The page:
In globaleconomics , there are several emerging truisms. Growth
is likely to be somewhat muted in the West as efforts to reverse
massive budget deficits will create a drag as governments tax more
than they spend. A second truism: emerging market economies have
come a very long way in a very short time, and they're unlikely to
revert to their old habits that stifled growth. [See: "
Forget About BRIC -- Buy These Emerging Economies
The third truism: these upstart economies are likely to stumble on
their way to a higher plane. The biggest concern:inflation . It's
just appearing now, and could well get much worse in 2011. And if
that happens, many of the world's hottest stock markets -- many of
which have doubled or even tripled in the past two years -- could
be hit by profit-taking.
In recent days China has expressed increasing concern thatinflation
is starting to percolate. The government is seeking to rein in bank
lending and has also started to impose price controls on key
foodstuffs. But China is lucky. Itseconomy has so many hidden
strengths, its policy planners can implement measures without
pushback from independent central banks, and it is not especially
reliant on imports.
Yet many other developing economies have no such luck. They have
much less control over theireconomy and are much more exposed to
the vagaries of economic activity outside their borders. Vietnam is
a prime example. Itseconomy is likely to grow +6% to +7% this year,
butinflation is likely to exceed 10%. That's why Vietnamese stocks
have not participated in the global rally. The
Vietnam Market VectorsETF (
is roughly flat in the past year.
Risinginflation hurts equity investments in myriad ways, including:
1. Consumer activity slows as recent entrants into the middle class
find that basic staples eat up more of their paycheck. Just this
week, Brazil raised the reserve requirement for banks, which means
less money will be in circulation.
2. Governments look for ways to rein in prices by raising interest
rates, making higher-yielding emerging market debt more appealing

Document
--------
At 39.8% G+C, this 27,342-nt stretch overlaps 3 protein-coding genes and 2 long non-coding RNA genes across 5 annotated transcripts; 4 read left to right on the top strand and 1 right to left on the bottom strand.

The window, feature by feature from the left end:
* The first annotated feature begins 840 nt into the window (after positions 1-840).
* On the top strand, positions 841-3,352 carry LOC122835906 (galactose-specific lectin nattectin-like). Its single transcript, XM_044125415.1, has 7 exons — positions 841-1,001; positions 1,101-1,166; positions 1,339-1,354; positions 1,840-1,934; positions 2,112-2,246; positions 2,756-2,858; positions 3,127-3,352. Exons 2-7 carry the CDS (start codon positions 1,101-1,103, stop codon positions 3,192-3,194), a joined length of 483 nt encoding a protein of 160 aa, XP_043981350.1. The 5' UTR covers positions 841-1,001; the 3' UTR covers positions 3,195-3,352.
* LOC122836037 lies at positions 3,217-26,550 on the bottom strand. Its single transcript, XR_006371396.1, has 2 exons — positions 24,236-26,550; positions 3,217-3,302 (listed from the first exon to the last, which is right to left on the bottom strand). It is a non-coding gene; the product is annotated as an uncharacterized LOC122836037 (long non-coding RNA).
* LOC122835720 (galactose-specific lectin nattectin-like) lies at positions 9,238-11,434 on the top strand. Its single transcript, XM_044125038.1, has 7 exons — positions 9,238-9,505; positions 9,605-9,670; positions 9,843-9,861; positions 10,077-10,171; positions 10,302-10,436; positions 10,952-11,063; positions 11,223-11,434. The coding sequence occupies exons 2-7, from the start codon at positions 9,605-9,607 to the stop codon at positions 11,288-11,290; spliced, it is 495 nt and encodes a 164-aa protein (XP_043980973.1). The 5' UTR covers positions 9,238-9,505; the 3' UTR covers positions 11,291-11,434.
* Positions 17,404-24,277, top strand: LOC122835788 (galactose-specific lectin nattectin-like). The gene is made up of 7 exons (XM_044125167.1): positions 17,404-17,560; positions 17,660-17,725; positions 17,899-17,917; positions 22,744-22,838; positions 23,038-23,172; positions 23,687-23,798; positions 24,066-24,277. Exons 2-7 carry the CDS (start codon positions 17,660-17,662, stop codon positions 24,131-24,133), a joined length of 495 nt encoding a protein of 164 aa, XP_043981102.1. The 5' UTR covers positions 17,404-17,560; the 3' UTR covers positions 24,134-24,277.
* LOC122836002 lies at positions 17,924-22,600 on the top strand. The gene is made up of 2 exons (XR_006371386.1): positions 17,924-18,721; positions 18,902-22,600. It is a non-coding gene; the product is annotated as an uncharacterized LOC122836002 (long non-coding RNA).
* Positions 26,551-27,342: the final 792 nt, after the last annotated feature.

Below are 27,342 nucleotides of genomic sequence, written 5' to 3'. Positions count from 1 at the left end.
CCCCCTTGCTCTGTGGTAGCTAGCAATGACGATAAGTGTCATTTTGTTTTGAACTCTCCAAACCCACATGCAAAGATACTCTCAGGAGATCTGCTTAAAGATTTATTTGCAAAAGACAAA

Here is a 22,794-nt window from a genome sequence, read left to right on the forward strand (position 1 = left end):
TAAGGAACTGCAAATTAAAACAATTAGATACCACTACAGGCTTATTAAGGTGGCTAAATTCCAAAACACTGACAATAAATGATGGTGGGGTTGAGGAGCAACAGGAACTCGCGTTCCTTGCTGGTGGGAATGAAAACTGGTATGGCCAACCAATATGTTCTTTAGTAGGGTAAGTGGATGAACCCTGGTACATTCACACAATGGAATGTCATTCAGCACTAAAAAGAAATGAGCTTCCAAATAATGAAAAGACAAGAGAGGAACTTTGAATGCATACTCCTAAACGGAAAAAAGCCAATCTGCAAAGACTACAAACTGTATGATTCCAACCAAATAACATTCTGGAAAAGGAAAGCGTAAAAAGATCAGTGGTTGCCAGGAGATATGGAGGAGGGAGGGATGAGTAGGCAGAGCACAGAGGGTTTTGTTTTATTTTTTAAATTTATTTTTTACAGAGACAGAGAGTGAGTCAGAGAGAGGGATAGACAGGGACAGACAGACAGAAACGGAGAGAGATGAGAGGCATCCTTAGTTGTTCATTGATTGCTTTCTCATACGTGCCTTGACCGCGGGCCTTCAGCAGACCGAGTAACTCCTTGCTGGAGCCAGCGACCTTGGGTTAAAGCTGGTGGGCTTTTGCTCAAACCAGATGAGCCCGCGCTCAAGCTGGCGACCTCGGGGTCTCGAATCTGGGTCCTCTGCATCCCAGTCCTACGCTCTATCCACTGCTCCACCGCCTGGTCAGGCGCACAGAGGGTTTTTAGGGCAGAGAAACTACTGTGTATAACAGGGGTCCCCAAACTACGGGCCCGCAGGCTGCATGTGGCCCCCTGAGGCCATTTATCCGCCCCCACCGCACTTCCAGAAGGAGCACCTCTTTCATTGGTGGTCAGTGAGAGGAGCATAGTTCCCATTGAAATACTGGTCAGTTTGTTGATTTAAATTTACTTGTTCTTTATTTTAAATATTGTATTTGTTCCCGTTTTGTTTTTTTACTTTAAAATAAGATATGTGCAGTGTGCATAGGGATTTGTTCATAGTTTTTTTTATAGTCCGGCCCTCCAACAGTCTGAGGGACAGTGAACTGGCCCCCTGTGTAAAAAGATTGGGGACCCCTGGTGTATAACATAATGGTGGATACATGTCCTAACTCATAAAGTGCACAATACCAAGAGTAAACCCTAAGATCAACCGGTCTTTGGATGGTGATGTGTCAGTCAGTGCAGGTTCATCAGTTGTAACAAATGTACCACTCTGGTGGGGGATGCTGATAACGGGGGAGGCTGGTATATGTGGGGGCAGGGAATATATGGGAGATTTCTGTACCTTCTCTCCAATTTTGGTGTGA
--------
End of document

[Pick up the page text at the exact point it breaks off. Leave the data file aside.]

than emerging market equities.
3. Higher prices lead to a weakening localcurrency , so investments
translated into dollars lose value.
Risinginflation stems from a pair of factors. Economic activity
that exceeds the infrastructure that is in place, creating
bottlenecks. Think of urban traffic jams, slower factory delivery
times and an increasing shortage of reasonably-priced skilled
labor. The second factor is input prices. Rising costs for imported
oil, fertilizer and raw materials all lead to an
in prices throughout the supply chain. In many emerging economies,
both of these factors are coming into play. Cities such as
Bangalore, Jakarta and Phnom Penh have all been in the news
recently as they are starting to creak under the weight of too much
commerce and too little infrastructure. Analysts at Morgan Stanley
have already charted out the divergentinflation pictures, as seen
Yet it's thecommodity action that stands to crash the
' stock market party. Crude oil for example, now approaches nearly
$90 a barrel, roughly +30% higher than six months ago. [
Why 2011 Could be the Year of the Oil Comeback
If oil keeps rising -- past $100 a barrel -- it's hard to see how a
lot of these economies, many of which are net energy importers, can
escape the inflation bugaboo.
For oil and other commodities such as steel, fertilizer, copper,
aluminum, etc. not to see a spike in 2011, the globaleconomy would
need to putter along at a lukewarm pace. Right now, we've got
robust activity in emerging market economies and tepid economic
activity in the United States, Japan and Europe. What happens if
these lagging economies start to rebound? That's the nightmare
scenario for emerging economies, as demand for many basic materials
could quickly outstrip supply, as we saw in 2008.
Action to Take -->
Emerging markets still look like a great long-term bet, as rising
middle classes put their economies on a potentially far higher
plane. But a lot more could go wrong than right in 2011. It's been
a goldilocks scenario for several years now, with economic growth
hot and inflation cold. Signs are now emerging that the hot
economies are leading to hot action in prices as well.
If you're invested in any emerging market economies, you may want
to book profits if monthly inflation figures start to rise. And for
those not yet in emerging markets, the short side of the trade
looks better these days after stunning +100% and +200% upward
-- David Sterman
David Sterman started his career in equity research at Smith
Barney, culminating in a position as Senior Analyst covering
European banks. David has also served as Director of Research at
Individual Investor and a Managing Editor at TheStreet.com. Read
Disclosure: Neither David Sterman nor StreetAuthority, LLC hold
positions in any securities mentioned in this article.
© Copyright 2001-2010 StreetAuthority, LLC. All Rights Reserved.